The recent modification judgement by SC has paved way for Naval special pension to all affected sailors instead of case to case basis  as mentioned in the below clarification issued earlier.The eligibility criteria stands good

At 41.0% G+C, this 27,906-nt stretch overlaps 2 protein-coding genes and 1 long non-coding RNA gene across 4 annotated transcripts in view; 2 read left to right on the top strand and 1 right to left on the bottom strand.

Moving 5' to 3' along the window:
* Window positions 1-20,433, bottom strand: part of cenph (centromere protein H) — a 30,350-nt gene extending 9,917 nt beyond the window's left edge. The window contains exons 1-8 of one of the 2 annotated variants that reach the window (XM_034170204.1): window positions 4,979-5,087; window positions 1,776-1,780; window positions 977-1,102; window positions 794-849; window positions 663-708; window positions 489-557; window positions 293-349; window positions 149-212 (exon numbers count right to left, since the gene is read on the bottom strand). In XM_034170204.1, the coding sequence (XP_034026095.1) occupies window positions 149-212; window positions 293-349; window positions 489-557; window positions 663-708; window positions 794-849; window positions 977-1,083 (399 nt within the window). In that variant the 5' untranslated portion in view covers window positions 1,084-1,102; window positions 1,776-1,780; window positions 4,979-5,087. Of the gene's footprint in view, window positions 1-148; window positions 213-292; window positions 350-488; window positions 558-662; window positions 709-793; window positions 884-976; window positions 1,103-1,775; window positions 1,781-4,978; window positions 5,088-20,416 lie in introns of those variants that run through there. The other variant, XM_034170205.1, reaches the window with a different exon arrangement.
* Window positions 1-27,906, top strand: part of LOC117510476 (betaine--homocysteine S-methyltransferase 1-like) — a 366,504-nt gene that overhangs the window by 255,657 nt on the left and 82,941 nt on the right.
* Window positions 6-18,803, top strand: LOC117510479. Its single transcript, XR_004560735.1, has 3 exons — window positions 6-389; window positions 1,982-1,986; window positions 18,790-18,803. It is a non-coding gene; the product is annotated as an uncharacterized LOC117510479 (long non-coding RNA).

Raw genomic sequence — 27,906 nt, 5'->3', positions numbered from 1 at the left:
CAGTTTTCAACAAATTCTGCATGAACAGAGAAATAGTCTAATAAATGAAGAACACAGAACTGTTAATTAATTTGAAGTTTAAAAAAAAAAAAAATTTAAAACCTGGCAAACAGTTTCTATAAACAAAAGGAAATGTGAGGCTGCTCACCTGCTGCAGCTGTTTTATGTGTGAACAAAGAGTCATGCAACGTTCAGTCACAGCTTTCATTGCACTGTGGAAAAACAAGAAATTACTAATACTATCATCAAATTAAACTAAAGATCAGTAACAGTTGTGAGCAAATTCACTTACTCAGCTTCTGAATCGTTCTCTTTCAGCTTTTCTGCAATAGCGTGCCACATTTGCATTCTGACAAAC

1. Numerous representations are being received at IHQ MoD(Navy) as well as NAVPEN from aggrieved ex-sailors whose request for grant of Special Pension has been rejected. It is observed from the representations that the ex-sailors’ grievance is about the Indian Navy having taken a ‘Selective’ and ‘Discriminatory’ method for granting Special Pension to a few among all similarly placed ex-sailors. The clarification regarding grant of special pension is enumerated in the succeeding paragraphs. 2. As per Regulation 78 of Navy (Pension) Regulation 1964, it was mandatory for a Personnel Below Officer Rank to render 15 years of colour service to become eligible for Service Pension. All sailors of the Indian Navy were recruited with 10 years initial engagement tenure till 03 Jul 1976 and had two options at the time of discharge to become eligible for pension:- (a) Either to sign for further service of 05 year i.e to complete 15 years of colour service which is mandatory to earn service pension. Or (b) To enrol for Indian Fleet Reserve for 10 years to earn Reservist Pension. This enrolment into Fleet Reserve was guided by Indian Fleet Reserve Act of 1939 and the enrolment was neither a matter of right nor was automatic as per Reg.6 of Indian Reserve Act 1939. 3. Among the sailors who volunteered for the second option mentioned at Para 2(b) above, only those who met requirements of service i.e certain qualifications in terms of character, efficiency, age and medical category, were drafted to Fleet Reserve. Their conditions of service were entirely different from those who had signed for first option, in that, they were called for training once every two years and were paid retention fee and TA/DA/Pay for the training period. 4. Gol had revised the initial engagement tenure of all sailors to 15 years vide letter AD/5374/2/76/2214/S/D(N-II) dated 03 Jul 76. By the same letter, the Indian Fleet Reserve Service was discontinued. Those sailors who were already enrolled prior to 03 Jul 1976 in the Indian Fleet Reserve were allowed to continue and complete their respective tenure and were sanctioned Reservist Pension. 5. Thus there is a category of ex-sailors who were discharged after 03 Jul 1976 with initial engagement of 10 years but since enrolment into fleet reserve was done away with, they were not granted Reservist Pension. These personnel approached the court for grant of Reservist Pension. The Hon’ble Supreme Court passed an order dated 27 Oct 16 in CA No. 2147/2011 and 8566/2014 for grant of Special Pension stating, that “all sailors appointed prior to 3rd July, 1976 and whose tenure of initial active service/ empanelment period expired on or after 3rd July, 1976 may be eligible for a Special Pension under Regulation 95, subject, however, to fulfilling other requirements. In that, they had not exercised the option to take discharge on expiry of engagement (as per Section 16 of the Act of 1957) and yet were not and could not be drafted by the Competent Authority to the Fleet Reserve because of the policy of discontinuing the Fleet Reserve Service w.e.f 3rd Jul 1976”. 6. The Hon’ble Supreme Court order is being implemented on case-to-case basis as per Gol, MoD/D(Pension/Legal) Letter No. 4/10/2017/D(P/L) dated 26th September 2017. The letter states that sailors appointed prior to 03 Jul 1976 and discharged on or after 03 Jul 1976 on expiry of 10 years active service, subject to following conditions are eligible for grant of Special Pension:- (a) The Ex-Sailor was not and could not be drafted to Fleet Reserve Service because of the discontinuation of the policy. (b) The Ex-Sailor did not exercise the option to take discharge on expiry of engagement period i.e the Sailor opted for retention in active service, but not granted extension to qualify for pensionable service. 7. The Hon’ble Supreme Court order is being implemented in true letter and spirit and there is no discrimination or violation of rules.